Citing a lack of regulations and growing public safety concerns, the German Federal Ministry of Transport and Digital Infrastructure proposed all drones – commercial and hobbyist – that weigh more than 0.5 kg (1.1 lb) need to have a license plate that could help identify the operator. You can read the proposal here (text reads in German, so you might need to translate).
Germany is also looking to prohibit hobbyist flights over 100 meters (328 feet) and beyond the visual line of sight. As is here in the US, hobbyist flights in Germany are already prohibited over prisons, military facilities, crowds, and disaster zones, but the ministry is looking to add industrial facilities, power plants, federal roads and railroads to the restricted flight zones.
For commercial operators, Germany is looking to give regions the power to authorize flights beyond the visual line of site when it can be done safely. Commercial flyers will also need to pass a test demonstrating their flying skills and knowledge of the law.
Here is what Alexander Dobrindt, Germany’s Federal Minister of Transport and Digital Infrastructure, had to say (translated from German to English using Google Chrome):
Private drones are constantly increasing. This results in new potential hazards eg by collisions or crashes. I will therefore re-regulate the use of drones: drones are to be registered in future in order to identify the owner can. Drone flights in residential areas, on federal highways, railways, accident locations, areas of application of police or industrial installations are prohibited. For the operation of commercial air drones legal skills are required in the future.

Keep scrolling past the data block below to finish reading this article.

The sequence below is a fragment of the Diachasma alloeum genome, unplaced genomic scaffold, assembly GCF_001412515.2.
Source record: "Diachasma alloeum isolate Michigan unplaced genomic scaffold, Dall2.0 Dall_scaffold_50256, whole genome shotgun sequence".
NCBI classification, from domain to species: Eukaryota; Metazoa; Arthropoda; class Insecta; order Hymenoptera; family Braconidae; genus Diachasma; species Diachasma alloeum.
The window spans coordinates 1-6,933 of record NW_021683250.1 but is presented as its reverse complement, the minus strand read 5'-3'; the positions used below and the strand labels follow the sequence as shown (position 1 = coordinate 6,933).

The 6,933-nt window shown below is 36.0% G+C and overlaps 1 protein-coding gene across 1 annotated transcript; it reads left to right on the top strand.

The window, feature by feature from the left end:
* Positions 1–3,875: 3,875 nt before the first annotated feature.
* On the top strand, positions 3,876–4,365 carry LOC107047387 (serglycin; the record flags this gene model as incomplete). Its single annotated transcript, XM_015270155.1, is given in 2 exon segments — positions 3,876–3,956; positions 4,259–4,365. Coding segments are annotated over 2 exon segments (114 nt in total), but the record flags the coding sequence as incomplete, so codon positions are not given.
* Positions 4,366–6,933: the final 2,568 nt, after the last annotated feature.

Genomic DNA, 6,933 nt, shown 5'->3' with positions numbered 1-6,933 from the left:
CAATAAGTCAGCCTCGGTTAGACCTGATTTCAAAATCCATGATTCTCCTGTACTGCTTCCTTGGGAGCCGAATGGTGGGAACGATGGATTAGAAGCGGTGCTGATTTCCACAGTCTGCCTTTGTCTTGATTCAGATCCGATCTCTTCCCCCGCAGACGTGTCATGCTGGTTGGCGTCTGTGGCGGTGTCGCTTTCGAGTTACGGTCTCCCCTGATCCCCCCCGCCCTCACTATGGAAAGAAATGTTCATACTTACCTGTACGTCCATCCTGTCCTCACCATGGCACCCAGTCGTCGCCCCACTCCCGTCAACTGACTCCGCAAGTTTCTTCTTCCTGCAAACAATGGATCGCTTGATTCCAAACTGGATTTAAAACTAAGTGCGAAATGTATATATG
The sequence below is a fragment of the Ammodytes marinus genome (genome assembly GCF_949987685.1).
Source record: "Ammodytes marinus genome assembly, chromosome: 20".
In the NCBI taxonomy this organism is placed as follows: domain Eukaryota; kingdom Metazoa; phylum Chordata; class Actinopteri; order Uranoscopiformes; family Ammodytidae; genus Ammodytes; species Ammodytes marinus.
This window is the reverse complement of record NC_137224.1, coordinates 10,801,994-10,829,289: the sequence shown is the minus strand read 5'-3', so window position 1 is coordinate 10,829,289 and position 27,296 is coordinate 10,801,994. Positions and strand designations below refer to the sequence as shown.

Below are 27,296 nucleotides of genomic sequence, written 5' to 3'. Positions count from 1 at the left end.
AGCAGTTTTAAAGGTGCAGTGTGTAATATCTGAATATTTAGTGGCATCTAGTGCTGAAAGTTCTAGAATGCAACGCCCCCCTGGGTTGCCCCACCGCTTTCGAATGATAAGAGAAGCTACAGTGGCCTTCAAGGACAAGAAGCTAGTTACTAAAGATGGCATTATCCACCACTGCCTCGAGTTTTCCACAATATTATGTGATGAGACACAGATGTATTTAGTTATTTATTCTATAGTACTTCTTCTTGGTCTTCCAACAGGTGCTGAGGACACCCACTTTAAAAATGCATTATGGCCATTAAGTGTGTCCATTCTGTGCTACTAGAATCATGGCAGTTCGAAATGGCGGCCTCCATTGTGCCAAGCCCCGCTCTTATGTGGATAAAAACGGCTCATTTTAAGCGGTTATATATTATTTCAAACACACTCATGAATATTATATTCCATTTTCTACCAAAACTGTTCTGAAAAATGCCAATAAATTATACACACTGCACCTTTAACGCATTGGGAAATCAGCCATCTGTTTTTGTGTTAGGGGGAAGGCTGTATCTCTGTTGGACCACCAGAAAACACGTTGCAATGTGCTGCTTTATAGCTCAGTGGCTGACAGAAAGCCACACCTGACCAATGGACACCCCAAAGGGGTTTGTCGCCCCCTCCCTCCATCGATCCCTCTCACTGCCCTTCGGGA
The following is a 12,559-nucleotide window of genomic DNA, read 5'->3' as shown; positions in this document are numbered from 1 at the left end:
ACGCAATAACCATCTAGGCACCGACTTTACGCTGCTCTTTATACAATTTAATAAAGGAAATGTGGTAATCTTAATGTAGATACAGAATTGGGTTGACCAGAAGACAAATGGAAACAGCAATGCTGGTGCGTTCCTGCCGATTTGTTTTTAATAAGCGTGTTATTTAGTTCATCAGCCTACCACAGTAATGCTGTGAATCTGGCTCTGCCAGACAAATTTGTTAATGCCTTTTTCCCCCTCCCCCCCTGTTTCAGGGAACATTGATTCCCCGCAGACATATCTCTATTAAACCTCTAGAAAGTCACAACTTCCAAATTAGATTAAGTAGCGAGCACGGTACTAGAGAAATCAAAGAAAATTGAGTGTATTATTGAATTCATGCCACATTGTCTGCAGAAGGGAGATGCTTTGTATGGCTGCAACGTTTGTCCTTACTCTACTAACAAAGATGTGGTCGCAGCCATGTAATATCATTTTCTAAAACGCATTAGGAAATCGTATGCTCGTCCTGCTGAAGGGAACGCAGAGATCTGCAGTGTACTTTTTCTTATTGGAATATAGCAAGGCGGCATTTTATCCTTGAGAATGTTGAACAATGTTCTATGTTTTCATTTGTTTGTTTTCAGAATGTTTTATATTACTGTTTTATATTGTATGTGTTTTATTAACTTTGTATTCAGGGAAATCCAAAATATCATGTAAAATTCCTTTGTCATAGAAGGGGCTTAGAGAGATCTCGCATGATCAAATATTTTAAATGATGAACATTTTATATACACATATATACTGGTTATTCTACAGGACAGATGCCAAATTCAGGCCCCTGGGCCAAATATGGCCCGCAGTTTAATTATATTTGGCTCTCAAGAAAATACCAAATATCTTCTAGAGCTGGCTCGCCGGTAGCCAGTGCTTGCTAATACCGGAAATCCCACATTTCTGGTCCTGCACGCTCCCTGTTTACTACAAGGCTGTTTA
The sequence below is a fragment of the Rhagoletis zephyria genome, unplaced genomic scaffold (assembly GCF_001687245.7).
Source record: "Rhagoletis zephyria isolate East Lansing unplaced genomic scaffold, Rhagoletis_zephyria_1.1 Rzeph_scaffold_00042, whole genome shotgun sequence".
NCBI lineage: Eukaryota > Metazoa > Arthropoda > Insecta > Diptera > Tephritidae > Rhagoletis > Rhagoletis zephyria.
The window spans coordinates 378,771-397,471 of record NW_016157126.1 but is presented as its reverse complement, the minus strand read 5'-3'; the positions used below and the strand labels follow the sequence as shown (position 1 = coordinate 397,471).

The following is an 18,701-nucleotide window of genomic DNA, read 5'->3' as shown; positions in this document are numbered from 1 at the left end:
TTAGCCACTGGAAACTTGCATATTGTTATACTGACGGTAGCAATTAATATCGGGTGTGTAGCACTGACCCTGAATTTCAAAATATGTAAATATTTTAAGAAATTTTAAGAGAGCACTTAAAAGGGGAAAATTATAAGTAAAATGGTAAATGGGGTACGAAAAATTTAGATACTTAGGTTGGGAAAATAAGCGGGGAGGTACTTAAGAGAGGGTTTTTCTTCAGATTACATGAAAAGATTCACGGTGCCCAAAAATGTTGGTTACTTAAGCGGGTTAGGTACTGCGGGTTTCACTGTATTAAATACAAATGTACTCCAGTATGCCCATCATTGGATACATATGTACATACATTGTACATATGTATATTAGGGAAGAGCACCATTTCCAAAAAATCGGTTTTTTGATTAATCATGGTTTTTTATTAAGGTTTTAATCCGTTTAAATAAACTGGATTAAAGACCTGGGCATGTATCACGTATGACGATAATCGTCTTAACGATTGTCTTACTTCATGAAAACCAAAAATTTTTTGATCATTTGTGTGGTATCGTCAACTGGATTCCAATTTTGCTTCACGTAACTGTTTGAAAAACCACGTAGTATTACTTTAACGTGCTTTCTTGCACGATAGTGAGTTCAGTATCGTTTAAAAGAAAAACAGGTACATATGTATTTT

The United States is developing a similar drone registration system. A 25-member task force comprised of drone manufacturers, aviation associations, retailers and other experts has recommended the mandatory drone registration be “simple and free” and be required for all drones that weigh more than 9 oz. Users will register by entering their name and address into a government-run website or mobile application. Users would have to attach a “legible” registration number to their drone. The task force has until Nov. 20 to submit its recommendations to the Federal Aviation Administration, which hopes to have the registration system up and running by the holiday season.
Ireland hopes to have its new drone registration system up and running by Dec. 21, 2015, according to The Irish Times, and will require all drones that weigh more than 1 kilo (2.2 pounds) to be registered. The registration system, which also applies to model aircraft, has an accompanying app that will tell licensed drone users where they can and can’t fly.
[Source:] Hogan Lovells